Early Migration over the Parched Earth

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A Rufous Bush Robin (Cercotrichas galactotes) makes a great subject against a splash of colour, perching amongst the ripening sunflower heads

As the summer tourist season get underway here in south-western

Andalucia

, the baked countryside is at its greatest risk from wild fires. In the north of Spain around

Girona

, forest fires have claimed a few lives and reports from that area suggest that

disgarded

cigarette ends started the blaze. We have had a few fires here as well but fortunately nothing so harrowing.

Some

Rufous

Bush Robins have already started to cross The Strait and return to their wintering grounds in Equatorial Africa. I wasn’t aware until recently that

Rufous

Bush Robin’s nests are

parasitized

by the Common Cuckoo

(

Cuculus

canorus

).

Dried thistle stems make good perches for Rufous Bush Robins

A profile of this very handsome bird which is a lot brighter in colour than the eastern race

Always an impressive sight, a ‘kettle’ of White Storks high above the Spanish countryside

There has been a huge amount of White Stork movement this week around the coast. All along the flat plains where thermals are at their most powerful, the juvenile and adult White Storks rise high into the hot air currents,

spiralling

to enormous heights. Watching them in such huge numbers is always fascinating. I know that we are very lucky to be able to do witness such spectacles and some ‘kettles’ have already crossed The Strait and are, as I type, heading south through Morocco.

Black Kites pass over our house

The first migrant species of raptor that leaves Europe is the Black Kite. They are the first ones back in Europe around February each year. Again, this week has seen birds crossing The Strait of Gibraltar in big numbers and it’s quite common to see them in amongst the storks or even higher in the sky.

This sub-adult Egyptian Vulture was also heading south

A trio of Griffon Vultures glide past the coast at Bolonia

Griffon

Vultures are expert gliding birds and barely need to flap and use valuable energy. They can fly high at exceptionally high altitudes and take advantage of high jet stream currents. Juvenile and non-breeding birds also migrate south or search for food all the way down Africa’s Atlantic Ocean coastline often to West Africa. A good number of birds return to southern Spain during August/September and with them come juvenile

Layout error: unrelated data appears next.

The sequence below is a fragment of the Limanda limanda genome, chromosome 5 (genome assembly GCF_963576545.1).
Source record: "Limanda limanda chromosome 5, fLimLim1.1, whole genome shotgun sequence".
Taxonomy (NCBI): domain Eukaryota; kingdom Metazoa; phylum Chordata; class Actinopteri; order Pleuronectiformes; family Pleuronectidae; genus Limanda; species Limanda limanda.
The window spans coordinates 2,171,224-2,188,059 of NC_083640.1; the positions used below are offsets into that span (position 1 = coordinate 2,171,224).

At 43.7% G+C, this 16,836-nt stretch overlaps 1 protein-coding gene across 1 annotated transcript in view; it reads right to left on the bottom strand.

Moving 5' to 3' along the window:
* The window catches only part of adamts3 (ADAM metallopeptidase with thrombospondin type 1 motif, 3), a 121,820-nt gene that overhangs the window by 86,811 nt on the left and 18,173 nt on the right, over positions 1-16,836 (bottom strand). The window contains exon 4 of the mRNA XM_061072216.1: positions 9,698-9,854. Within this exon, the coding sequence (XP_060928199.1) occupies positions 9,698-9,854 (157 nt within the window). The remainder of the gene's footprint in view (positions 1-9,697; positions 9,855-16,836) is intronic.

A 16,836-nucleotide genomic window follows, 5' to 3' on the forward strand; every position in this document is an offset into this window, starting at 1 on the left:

Rüppell’s

Vultures which can usually be seen around this time in Cadiz province,

Andalucia

. The

Rüppell’s

northern most distribution is around the

Senegambia

zone.

A flurry of Spanish Sparrows

With perfect camouflage against the brown countryside, this newly fledged

Woodchat

Shrike makes its own way in life as its parents leave their breeding areas here in southern Europe and head south

once again

We have had more southern movement of adult Montagu’s Harriers and some arrivals of juveniles in the La Janda area. Here they stop off and feed on dragonflies, darters, small passerines and small rodents.

It’s always great to catch up with the darker or

melanistic

form of the

Montagu’s

Harrier. Most of these northern Iberian breeding birds arrive later in early September and can spend some weeks with us before flying south across The Strait.

Booted Eagle

Short-toed Eagle

Greater Flamingo, juvenile

Adults in formation flight

Zitting Cisticola

Cetti’s Warbler (Taken earlier in the year)

Crag Martin

Bee-eater

Collared Pratincole – what amazing adeptness of flight that these last two species show.

Stephen Daly

Stephen Daly

Stephen Daly, has been birding since he was eight years old in his native Scotland. After living in Germany and France he established Andalucian Guides the successful birding and wildlife tour company on The Strait of Gibraltar in Spain and has been living here since 2001. Photographing birds in flight is one passion and his photos can be found in many books, magazines and journals. Studying bird behaviour and bird migration are two other positive aspects of being based on one of the busiest migration routes on Earth.

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Glenn Bartley

Stephen, congratulations on your success in our recent “Best Photo of the Week” Competition – https://focusingonwildlife.com/news/best-photo-of-the-week-ended-11-aug-2012/